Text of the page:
Rural firms need ‘urgent’ help after 60% halt all activity, study finds

Rural businesses and the communities that rely on them are in “urgent” need of a strategic approach to support, already suffering “potentially irreparable damage” because of Covid-19, according to a new report.
The sector adds £37bn a year to the Scottish economy. Picture: Lisa Ferguson.The sector adds £37bn a year to the Scottish economy. Picture: Lisa Ferguson.
The sector adds £37bn a year to the Scottish economy. Picture: Lisa Ferguson.

Perthshire-based rural enterprise support organisation GrowBiz undertook a survey last month looking at the impact that the pandemic is having on rural businesses, the support packages business-owners have been able to access, and what help they need to survive and return to trading when lockdown measures start being lifted.

The study of about 250 such companies discovered that more than 60 per cent have entirely halted all business activity, with only 8 per cent reporting that they are operating as usual.

Hide Ad
Hide Ad

Feedback from respondents included one business’ trade having fallen by about 80 per cent, another saying all bookings for 2020 are cancelled, and one business having virtually ground to a halt, with it only a matter of time before it stops completely.

GrowBiz chief executive Jackie Brierton. Picture: Graham Clark.GrowBiz chief executive Jackie Brierton. Picture: Graham Clark.
GrowBiz chief executive Jackie Brierton. Picture: Graham Clark.
Read More
Coronavirus: Scotland’s rural firms to suffer 'disproportionate' Covid-19 impact

GrowBiz has previously voiced concerns over the disproportionate impact the Covid-19 outbreak will have on Scotland’s rural businesses.

It said that with nearly a quarter of adults in rural Scotland being self-employed (more than twice the rate of urban areas) and challenges such as inconsistent broadband coverage, poor transport links and greater distances to food supplies and health services, such firms and their communities are under intense pressure.

The organisation’s chief executive Jackie Brierton said: “The spread of Covid-19 presents enormous challenges for businesses across Scotland and especially for small and micro-businesses in rural Scotland.”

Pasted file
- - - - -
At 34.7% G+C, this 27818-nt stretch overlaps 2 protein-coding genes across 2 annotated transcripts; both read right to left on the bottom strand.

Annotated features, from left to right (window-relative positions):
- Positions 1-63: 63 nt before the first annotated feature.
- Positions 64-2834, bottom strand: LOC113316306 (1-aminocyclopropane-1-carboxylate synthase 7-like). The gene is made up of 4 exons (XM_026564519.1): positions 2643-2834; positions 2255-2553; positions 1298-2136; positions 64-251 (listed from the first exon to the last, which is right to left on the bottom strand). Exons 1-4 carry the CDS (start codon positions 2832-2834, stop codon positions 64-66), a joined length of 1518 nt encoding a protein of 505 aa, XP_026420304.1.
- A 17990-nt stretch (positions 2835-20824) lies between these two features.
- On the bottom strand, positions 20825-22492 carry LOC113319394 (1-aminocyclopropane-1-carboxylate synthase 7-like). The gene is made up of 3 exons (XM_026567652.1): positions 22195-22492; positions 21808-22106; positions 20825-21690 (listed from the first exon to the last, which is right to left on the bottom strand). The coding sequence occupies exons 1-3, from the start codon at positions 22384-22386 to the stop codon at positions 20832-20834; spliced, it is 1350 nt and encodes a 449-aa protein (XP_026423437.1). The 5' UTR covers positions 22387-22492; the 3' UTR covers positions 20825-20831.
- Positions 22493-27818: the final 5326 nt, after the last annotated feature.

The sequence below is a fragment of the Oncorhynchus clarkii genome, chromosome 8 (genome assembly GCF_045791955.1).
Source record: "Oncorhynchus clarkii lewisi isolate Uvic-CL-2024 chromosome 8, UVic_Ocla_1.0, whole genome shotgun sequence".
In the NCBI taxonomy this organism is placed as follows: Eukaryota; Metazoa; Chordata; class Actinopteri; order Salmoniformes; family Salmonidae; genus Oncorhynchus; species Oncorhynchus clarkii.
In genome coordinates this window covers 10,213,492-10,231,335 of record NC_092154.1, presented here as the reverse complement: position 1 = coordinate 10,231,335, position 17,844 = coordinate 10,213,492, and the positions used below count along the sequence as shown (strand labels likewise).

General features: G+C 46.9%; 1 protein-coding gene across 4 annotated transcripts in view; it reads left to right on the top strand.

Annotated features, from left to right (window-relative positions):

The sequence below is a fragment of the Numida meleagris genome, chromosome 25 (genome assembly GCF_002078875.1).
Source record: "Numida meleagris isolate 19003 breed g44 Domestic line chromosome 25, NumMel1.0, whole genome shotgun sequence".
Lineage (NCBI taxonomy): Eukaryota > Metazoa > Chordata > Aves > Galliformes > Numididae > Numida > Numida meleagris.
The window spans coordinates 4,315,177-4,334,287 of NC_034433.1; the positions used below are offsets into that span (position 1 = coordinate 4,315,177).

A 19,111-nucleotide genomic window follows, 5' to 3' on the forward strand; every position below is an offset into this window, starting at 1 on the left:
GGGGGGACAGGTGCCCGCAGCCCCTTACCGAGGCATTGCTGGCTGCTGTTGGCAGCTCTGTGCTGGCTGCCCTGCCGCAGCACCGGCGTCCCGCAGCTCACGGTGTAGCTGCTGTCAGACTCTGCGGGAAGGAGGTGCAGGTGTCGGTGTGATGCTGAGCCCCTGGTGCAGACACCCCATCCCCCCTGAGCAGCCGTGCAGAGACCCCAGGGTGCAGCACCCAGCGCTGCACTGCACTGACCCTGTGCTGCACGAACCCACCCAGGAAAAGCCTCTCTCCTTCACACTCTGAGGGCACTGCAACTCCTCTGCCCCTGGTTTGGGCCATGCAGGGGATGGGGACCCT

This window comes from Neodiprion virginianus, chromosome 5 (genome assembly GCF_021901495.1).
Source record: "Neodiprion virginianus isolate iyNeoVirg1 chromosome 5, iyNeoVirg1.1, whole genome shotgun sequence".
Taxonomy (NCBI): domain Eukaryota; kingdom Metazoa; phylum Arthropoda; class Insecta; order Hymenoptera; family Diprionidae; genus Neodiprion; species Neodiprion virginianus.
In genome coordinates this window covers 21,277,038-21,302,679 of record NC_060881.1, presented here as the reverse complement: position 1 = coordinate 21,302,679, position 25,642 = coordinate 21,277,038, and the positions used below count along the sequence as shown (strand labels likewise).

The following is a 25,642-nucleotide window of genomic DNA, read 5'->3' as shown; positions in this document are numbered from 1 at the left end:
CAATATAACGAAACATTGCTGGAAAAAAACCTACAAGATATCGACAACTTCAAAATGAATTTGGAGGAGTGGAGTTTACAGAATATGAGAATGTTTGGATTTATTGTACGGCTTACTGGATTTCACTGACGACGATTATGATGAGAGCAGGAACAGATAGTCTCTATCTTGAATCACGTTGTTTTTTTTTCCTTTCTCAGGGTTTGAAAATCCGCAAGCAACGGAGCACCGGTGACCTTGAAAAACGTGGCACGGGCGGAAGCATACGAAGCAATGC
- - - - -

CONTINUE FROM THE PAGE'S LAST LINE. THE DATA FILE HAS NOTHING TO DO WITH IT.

She noted that the rural business sector boosts Scotland’s economy by £37 billion annually, “and our survey shows the devastating and potentially irreparable damage that has been done over the past few weeks of the pandemic and the urgent need for a strategic approach to supporting rural businesses and the communities which rely on them so heavily”.

GrowBiz also found that fewer than 8 per cent of respondents were willing to apply for business loans in the current uncertain circumstances. Around a third are hoping to access HMRC’s Self-Employment Income Support Scheme, “reflecting the large percentage of self employed workers in rural areas”.

GrowBiz is providing telephone and online peer support sessions for any rural businesses seeking support, and is collaborating with other organisations to ensure Scotland’s rural economy survives and recovers from the current crisis.

The organisation supports anyone starting or growing a business in rural Scotland. Its financial backers include Perth and Kinross Council and Scottish Enterprise, and since October 2016, it has helped more than 1,500 rural firms.

A message from the Editor:

Hide Ad
Hide Ad

Thank you for reading this story on our website. While I have your attention, I also have an important request to make of you.With the coronavirus lockdown having a major impact on many of our advertisers - and consequently the revenue we receive - we are more reliant than ever on you taking out a digital subscription.Subscribe to and enjoy unlimited access to Scottish news and information online and on our app. With a digital subscription, you can read more than five articles, see fewer ads, enjoy faster load times, and get access to exclusive newsletters and content. Visit now to sign up.

Our journalism costs money and we rely on advertising, print and digital revenues to help to support them. By supporting us, we are able to support you in providing trusted, fact-checked content for this website.

Joy Yates

Editorial Director

Related topics: